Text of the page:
Corporate Banner
Satellite Banner
Technology
Networks
Scientific Communities
 
Become a Member | Sign in
Home>News>This Article
  News
Return

NIH Study Suggests Gene Variation May Shape Bladder Cancer Treatment

Published: Thursday, January 03, 2013
Last Updated: Wednesday, January 02, 2013
Bookmark and Share
Study appeared in the Journal of the National Cancer Institute.

Patients who have inherited a specific common genetic variant develop bladder cancer tumors that strongly express a protein known as prostate stem cell antigen (PSCA), which is also expressed in many pancreatic and prostate tumors, according to research at the National Institutes of Health.

A therapy targeting the PSCA protein on the tumor cell surface is under evaluation in clinical trials for prostate and pancreatic cancer.

The researchers hope that this therapy will be tested in bladder cancer patients with the genetic variant, which could help to reduce potentially harmful side-effects, lower costs, and improve treatment efficacy.

Every gene contains a very long string of DNA components termed nucleotides (referenced commonly as T, C, G or A). A single letter variation in the string of letters can lead to changes in cell development, resulting in cancer.

In a previous study, the researchers identified a variant located in the PSCA gene on chromosome 8 as associated with bladder cancer susceptibility.

The gene determines whether the corresponding protein is expressed in bladder tumor tissue. In the latest report, they found that the 'T' nucleotide that comprises a gene variant called rs2294008 is a strong predictor of PSCA protein expression.

The variant results in increased delivery of the protein to the cell surface, where it is involved in signaling and promotes tumor growth.

The study by scientists from the National Cancer Institute (NCI), part of the National Institutes of Health, appeared in the Journal of the National Cancer Institute on Jan. 3, 2013.

"We've been pursuing this mechanism for some time now. It started with our early results from the initial genome-wide association study that revealed a marker in the PSCA gene related to bladder cancer risk. This latest work reveals how a specific letter change in DNA influences protein expression at the cell surface. The big payoff is that a simple genetic test can determine which patients could benefit from anti-PSCA therapy," said Ludmila Prokunina-Olsson, Ph.D., NCI Division of Cancer Epidemiology and Genetics, and senior author of this publication.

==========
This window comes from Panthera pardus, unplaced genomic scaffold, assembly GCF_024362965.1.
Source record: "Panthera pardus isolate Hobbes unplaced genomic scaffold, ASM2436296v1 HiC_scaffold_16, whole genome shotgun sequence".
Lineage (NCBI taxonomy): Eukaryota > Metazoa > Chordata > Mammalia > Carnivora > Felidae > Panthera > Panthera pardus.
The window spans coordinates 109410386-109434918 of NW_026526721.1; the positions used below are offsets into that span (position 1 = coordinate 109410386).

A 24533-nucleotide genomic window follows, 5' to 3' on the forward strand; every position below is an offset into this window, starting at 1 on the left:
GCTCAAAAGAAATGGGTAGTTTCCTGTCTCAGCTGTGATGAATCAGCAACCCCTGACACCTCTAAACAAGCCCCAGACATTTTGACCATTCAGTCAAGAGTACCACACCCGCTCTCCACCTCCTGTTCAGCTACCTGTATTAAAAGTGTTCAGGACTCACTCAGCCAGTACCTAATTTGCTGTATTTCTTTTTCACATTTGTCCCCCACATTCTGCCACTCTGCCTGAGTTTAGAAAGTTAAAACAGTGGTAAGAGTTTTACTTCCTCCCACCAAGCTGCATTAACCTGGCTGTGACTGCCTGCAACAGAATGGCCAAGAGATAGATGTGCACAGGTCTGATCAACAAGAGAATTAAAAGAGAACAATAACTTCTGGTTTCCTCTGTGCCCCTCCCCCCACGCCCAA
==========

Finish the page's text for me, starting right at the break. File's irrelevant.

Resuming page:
In 2012 in the United States alone, there were an estimated 73,510 new cases of bladder cancer and 14,880 deaths.

The recurrence rate of bladder cancer is between 50 and 70 percent, and patients require life-long surveillance and treatment, making it an expensive cancer to live with and a major economic burden on the health care system and patients.

Up to 75 percent of bladder cancer patients carry this genetic variant.

"This is one of the first studies to show direct clinical implications of a genetic variant identified through genome-wide association studies for common cancers," said Stephen J. Chanock, M.D., acting co-director for the NCI Center for Cancer Genomics.

The scientists note that additional work is needed to develop alternative drugs targeting PSCA, and to evaluate drug delivery methods, such as systemic delivery for advanced muscle-invasive tumors and local, inter-bladder delivery in the case of non-muscle invasive tumors.

Anti-PSCA therapy is likely to be effective only against tumors that express PSCA. A genetic test for the "T" nucleotide of this genetic variant can identify bladder cancer patients who could benefit from this treatment.

This research was supported by intramural funding at the NCI under contract number ZIA CP010201-04.


Further Information

Join For Free

Access to this exclusive content is for Technology Networks Premium members only.

Join Technology Networks Premium for free access to:

  • Exclusive articles
  • Presentations from international conferences
  • Over 3,200+ scientific posters on ePosters
  • More Than 4,700+ scientific videos on LabTube
  • 35 community eNewsletters


Sign In



Forgotten your details? Click Here
If you are not a member you can join here

*Please note: By logging into TechnologyNetworks.com you agree to accept the use of cookies. To find out more about the cookies we use and how to delete them, see our privacy policy.

Related Content

Significant Expansion Of Data Available In The Genomic Data Commons
Cancer genomic profile information from 18,000 adult cancer patients will be added to the database.
Wednesday, June 29, 2016
Some Women With PCOS May Have Adrenal Disorder
Researchers at NIH have found that a subgroup of women with PCOS, a leading cause of infertility, may produce excess adrenal hormones.
Tuesday, June 28, 2016
Manufactured Stem Cells To Advance Clinical Research
Clinical-grade cell line will enable development of new therapies and accelerate early-stage clinical research.